Bill Williams was a good friend long before he became Auckland University's point man for public information. He was a good friend to many on the evidence of the crowd at his funeral in the university chapel yesterday.
He was a quiet man, a listener, reader and thinker, with views that were firm but gently offered when he chose.
He was a direct descendant of a namesake, the early missionary William Williams who, with his brother Henry, is credited with a central role at the signing of the Treaty of Waitangi.
Bill valued that heritage deeply but with characteristic modesty. He attended reunions of the Williams families at Waitangi and had plans to do more work on family history if illness had not struck this year, right on the verge of his retirement.
To know him was to get a personal sense of this country's beginnings. His forebears translated the meaning of British government to the Maori chiefs. If the missionaries were anything like him, their work would have been cautious, honest and utterly reliable.
Historians and lawyers are still arguing about what the chiefs understood by the distinction in the Treaty between the autonomy the tribes would retain and the power of government they were giving to the coloniser.
Right now we are having another episode of Treaty stress. Even those who don't like the idea of privatising power stations probably like the idea of Maori owning water even less.
When the country's most respected jurist, the late Lord Cooke, attempted to resolve the contradiction between tribal autonomy and government power he said the principle of "good faith" would allow each source of power to recognise the sphere of the other.
John Key is ready, I suspect, to treat the water claim in good faith and the Maori Council in return might recognise that asset sales are most certainly a legitimate act in the sphere of government.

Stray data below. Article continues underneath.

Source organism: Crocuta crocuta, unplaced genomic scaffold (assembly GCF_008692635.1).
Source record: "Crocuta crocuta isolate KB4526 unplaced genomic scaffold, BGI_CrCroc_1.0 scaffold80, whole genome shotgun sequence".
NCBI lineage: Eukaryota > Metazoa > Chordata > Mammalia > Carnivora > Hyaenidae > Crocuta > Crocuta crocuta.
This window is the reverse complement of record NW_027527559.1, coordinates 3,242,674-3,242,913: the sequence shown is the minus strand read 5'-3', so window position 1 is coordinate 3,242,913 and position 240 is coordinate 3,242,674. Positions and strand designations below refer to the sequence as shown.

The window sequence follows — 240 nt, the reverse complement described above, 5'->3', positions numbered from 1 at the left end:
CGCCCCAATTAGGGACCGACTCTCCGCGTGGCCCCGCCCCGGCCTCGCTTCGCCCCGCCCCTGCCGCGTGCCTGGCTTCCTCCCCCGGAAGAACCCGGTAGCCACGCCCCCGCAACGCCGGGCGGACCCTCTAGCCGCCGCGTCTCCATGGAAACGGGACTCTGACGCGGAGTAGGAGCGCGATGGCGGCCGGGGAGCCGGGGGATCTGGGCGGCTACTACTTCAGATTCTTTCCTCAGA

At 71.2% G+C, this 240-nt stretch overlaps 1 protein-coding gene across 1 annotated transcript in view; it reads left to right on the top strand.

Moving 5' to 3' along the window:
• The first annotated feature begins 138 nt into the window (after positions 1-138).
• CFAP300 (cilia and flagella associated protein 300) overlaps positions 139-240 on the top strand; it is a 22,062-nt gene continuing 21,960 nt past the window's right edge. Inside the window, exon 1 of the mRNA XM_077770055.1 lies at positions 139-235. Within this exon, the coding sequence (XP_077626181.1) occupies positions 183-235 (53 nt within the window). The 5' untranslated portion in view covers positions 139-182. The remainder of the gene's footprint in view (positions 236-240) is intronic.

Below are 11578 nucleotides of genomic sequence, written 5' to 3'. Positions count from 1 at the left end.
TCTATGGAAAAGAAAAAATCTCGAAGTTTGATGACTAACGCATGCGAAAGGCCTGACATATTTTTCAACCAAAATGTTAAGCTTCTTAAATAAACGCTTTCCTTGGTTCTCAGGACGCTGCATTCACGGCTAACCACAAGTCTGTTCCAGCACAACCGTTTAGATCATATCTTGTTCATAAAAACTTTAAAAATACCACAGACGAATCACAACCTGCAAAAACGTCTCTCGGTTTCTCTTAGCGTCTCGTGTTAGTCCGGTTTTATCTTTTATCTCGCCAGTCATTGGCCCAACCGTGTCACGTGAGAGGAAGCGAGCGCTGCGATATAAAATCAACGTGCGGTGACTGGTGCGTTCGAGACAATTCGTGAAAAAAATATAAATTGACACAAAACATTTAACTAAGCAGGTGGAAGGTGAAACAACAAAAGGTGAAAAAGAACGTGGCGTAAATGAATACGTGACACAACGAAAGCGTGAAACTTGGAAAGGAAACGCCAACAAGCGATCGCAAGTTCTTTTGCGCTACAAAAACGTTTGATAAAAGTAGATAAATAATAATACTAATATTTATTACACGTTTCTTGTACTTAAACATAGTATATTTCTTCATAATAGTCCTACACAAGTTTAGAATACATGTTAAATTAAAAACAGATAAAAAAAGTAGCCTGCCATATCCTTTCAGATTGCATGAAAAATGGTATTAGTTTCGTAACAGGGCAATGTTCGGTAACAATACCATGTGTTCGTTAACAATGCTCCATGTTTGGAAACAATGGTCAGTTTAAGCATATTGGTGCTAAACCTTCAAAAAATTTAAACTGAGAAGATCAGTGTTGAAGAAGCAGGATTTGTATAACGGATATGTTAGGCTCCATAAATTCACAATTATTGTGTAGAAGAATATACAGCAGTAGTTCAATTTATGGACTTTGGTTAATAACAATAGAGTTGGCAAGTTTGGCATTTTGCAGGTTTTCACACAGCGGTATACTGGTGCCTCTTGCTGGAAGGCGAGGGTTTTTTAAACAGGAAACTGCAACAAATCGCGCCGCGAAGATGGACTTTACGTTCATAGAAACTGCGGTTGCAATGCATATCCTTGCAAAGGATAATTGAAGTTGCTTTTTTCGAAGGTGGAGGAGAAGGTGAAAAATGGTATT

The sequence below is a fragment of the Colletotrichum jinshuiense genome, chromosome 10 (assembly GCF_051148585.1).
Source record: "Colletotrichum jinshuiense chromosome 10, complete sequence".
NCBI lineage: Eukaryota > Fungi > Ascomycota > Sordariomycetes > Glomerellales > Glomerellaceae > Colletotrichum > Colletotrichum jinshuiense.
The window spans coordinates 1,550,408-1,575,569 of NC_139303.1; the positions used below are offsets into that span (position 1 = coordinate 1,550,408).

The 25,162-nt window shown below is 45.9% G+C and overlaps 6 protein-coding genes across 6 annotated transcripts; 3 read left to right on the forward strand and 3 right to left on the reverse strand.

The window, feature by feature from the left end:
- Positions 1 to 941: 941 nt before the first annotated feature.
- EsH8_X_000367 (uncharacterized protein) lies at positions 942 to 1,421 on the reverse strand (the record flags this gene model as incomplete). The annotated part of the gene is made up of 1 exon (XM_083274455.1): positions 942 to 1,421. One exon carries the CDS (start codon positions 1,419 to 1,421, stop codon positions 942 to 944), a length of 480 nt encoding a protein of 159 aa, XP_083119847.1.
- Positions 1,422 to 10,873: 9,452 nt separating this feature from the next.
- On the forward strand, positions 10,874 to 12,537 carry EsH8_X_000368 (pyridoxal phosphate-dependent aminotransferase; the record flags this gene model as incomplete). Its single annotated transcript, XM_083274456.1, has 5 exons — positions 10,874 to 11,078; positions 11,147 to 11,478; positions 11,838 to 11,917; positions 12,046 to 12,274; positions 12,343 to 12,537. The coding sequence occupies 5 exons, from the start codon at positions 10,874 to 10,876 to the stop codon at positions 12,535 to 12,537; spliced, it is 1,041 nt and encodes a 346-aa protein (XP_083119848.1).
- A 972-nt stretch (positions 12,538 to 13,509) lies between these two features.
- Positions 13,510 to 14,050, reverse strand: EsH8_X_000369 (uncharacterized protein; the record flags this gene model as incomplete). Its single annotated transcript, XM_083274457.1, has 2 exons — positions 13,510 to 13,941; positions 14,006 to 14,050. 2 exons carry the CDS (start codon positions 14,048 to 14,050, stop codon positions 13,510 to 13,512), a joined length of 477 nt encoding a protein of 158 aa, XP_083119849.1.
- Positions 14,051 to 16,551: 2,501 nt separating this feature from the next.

Good faith means crediting the other side with good intentions. The Government's intentions are to improve the management of power companies, make better use of public capital, borrow less to bring the budget back to balance and in all these ways to improve the national economy.
The Maori claimants to water might not agree that a share float would bring any of these benefits but it has to recognise that this is the honest belief of those who won the last election and their economic advisers. Likewise, in good faith the Government is probably going to have to retreat from the Key dictum that "nobody owns water". As many besides Maori have observed, somebody keeps sending us water bills, somebody is bottling the stuff and selling it.
Key took his position when he was desperate to change the subject after his careless remark on television that the Government could ignore a ruling from the Waitangi Tribunal. So it could, but the asset sales would proceed under the cloud of appeals that would no doubt go all the way to the Supreme Court.
There is not much doubt the court would find, as in the foreshore and seabed, that tribes effectively owned the resource before 1840, that they were promised continued possession of it by the Treaty and have never voluntarily relinquished it.
The Government has been much more circumspect since receiving the tribunal's report last Friday. Crown lawyers have been hard at work on the findings this week and we may know on Monday whether the first share float, in Mighty River Power, will proceed.
Having read the report, I'm picking the float can go ahead. But it would have to be accompanied by an acknowledgement of the possibility for iwi to have a Treaty claim to water in rivers and streams and an announcement that successful claimants will be able to charge a fee for water used in electricity generation. The Government would undertake to give potential investors due notice of this possibility in its share issue documents.
This is not the tribunal's ideal solution. It would prefer that Maori claims were settled before any shares are issued. It agrees with claimants who fear that a share register of thousands of voters would be a powerful lobby against any subsequent move to impose a royalty on power companies.
The Crown didn't share that fear. It believes a reasonable royalty would be accepted. Here is one prospective share-buyer who wouldn't be put off.
There is a bigger cloud over the share offer now, in the shape of the Bluff aluminium smelter, but the Treaty dilemma is more important.
We are blessed by the contradiction Bill's ancestors left us. Each time a government decision is successfully reconciled with dispossessed rights, the place feels better for the exercise.